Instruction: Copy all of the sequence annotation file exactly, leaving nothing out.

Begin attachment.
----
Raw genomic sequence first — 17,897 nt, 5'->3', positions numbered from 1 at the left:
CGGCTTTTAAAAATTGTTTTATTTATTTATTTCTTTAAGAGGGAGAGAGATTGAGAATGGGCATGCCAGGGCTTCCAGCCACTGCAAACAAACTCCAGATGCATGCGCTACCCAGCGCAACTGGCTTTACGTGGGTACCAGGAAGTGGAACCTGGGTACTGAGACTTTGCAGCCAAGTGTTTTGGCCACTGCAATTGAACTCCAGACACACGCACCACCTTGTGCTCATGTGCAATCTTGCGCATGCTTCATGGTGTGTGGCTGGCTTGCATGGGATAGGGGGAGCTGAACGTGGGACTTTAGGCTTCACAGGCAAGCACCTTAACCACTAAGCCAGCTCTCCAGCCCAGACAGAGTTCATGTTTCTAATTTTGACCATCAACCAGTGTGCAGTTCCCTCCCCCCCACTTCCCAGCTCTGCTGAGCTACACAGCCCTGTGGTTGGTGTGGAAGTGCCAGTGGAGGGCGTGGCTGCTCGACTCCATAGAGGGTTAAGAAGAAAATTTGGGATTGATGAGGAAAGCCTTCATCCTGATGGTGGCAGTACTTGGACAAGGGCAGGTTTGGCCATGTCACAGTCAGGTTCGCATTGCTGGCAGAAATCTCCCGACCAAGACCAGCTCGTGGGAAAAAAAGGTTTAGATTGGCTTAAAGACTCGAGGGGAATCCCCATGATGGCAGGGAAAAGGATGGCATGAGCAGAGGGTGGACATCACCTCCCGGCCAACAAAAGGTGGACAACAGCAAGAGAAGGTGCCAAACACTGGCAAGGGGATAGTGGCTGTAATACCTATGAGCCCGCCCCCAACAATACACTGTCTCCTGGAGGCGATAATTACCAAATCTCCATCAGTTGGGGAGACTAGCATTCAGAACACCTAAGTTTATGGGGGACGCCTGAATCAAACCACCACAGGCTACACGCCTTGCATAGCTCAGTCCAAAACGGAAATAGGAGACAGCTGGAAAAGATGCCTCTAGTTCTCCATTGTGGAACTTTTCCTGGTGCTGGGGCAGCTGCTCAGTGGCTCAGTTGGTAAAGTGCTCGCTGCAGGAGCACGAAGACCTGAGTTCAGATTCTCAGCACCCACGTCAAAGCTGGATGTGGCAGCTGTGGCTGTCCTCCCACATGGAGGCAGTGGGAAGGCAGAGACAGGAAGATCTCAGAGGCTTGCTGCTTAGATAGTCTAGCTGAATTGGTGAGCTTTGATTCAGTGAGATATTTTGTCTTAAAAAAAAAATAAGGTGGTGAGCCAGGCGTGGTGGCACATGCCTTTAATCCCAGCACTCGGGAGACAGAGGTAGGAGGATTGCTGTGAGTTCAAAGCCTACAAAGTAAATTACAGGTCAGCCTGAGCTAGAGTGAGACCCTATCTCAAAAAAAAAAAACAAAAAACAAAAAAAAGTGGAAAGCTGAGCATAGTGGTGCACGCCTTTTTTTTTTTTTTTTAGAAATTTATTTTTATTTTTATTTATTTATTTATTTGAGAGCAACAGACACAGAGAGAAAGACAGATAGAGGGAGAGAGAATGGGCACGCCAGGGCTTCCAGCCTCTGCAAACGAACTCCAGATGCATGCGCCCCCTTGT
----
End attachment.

Raw genomic sequence first — 17,897 nt, 5'->3', positions numbered from 1 at the left:
CGGCTTTTAAAAATTGTTTTATTTATTTATTTCTTTAAGAGGGAGAGAGATTGAGAATGGGCATGCCAGGGCTTCCAGCCACTGCAAACAAACTCCAGATGCATGCGCTACCCAGCGCAACTGGCTTTACGTGGGTACCAGGAAGTGGAACCTGGGTACTGAGACTTTGCAGCCAAGTGTTTTGGCCACTGCAATTGAACTCCAGACACACGCACCACCTTGTGCTCATGTGCAATCTTGCGCATGCTTCATGGTGTGTGGCTGGCTTGCATGGGATAGGGGGAGCTGAACGTGGGACTTTAGGCTTCACAGGCAAGCACCTTAACCACTAAGCCAGCTCTCCAGCCCAGACAGAGTTCATGTTTCTAATTTTGACCATCAACCAGTGTGCAGTTCCCTCCCCCCCACTTCCCAGCTCTGCTGAGCTACACAGCCCTGTGGTTGGTGTGGAAGTGCCAGTGGAGGGCGTGGCTGCTCGACTCCATAGAGGGTTAAGAAGAAAATTTGGGATTGATGAGGAAAGCCTTCATCCTGATGGTGGCAGTACTTGGACAAGGGCAGGTTTGGCCATGTCACAGTCAGGTTCGCATTGCTGGCAGAAATCTCCCGACCAAGACCAGCTCGTGGGAAAAAAAGGTTTAGATTGGCTTAAAGACTCGAGGGGAATCCCCATGATGGCAGGGAAAAGGATGGCATGAGCAGAGGGTGGACATCACCTCCCGGCCAACAAAAGGTGGACAACAGCAAGAGAAGGTGCCAAACACTGGCAAGGGGATAGTGGCTGTAATACCTATGAGCCCGCCCCCAACAATACACTGTCTCCTGGAGGCGATAATTACCAAATCTCCATCAGTTGGGGAGACTAGCATTCAGAACACCTAAGTTTATGGGGGACGCCTGAATCAAACCACCACAGGCTACACGCCTTGCATAGCTCAGTCCAAAACGGAAATAGGAGACAGCTGGAAAAGATGCCTCTAGTTCTCCATTGTGGAACTTTTCCTGGTGCTGGGGCAGCTGCTCAGTGGCTCAGTTGGTAAAGTGCTCGCTGCAGGAGCACGAAGACCTGAGTTCAGATTCTCAGCACCCACGTCAAAGCTGGATGTGGCAGCTGTGGCTGTCCTCCCACATGGAGGCAGTGGGAAGGCAGAGACAGGAAGATCTCAGAGGCTTGCTGCTTAGATAGTCTAGCTGAATTGGTGAGCTTTGATTCAGTGAGATATTTTGTCTTAAAAAAAAAATAAGGTGGTGAGCCAGGCGTGGTGGCACATGCCTTTAATCCCAGCACTCGGGAGACAGAGGTAGGAGGATTGCTGTGAGTTCAAAGCCTACAAAGTAAATTACAGGTCAGCCTGAGCTAGAGTGAGACCCTATCTCAAAAAAAAAAAACAAAAAACAAAAAAAAGTGGAAAGCTGAGCATAGTGGTGCACGCCTTTTTTTTTTTTTTTTAGAAATTTATTTTTATTTTTATTTATTTATTTATTTGAGAGCAACAGACACAGAGAGAAAGACAGATAGAGGGAGAGAGAATGGGCACGCCAGGGCTTCCAGCCTCTGCAAACGAACTCCAGATGCATGCGCCCCCTTGT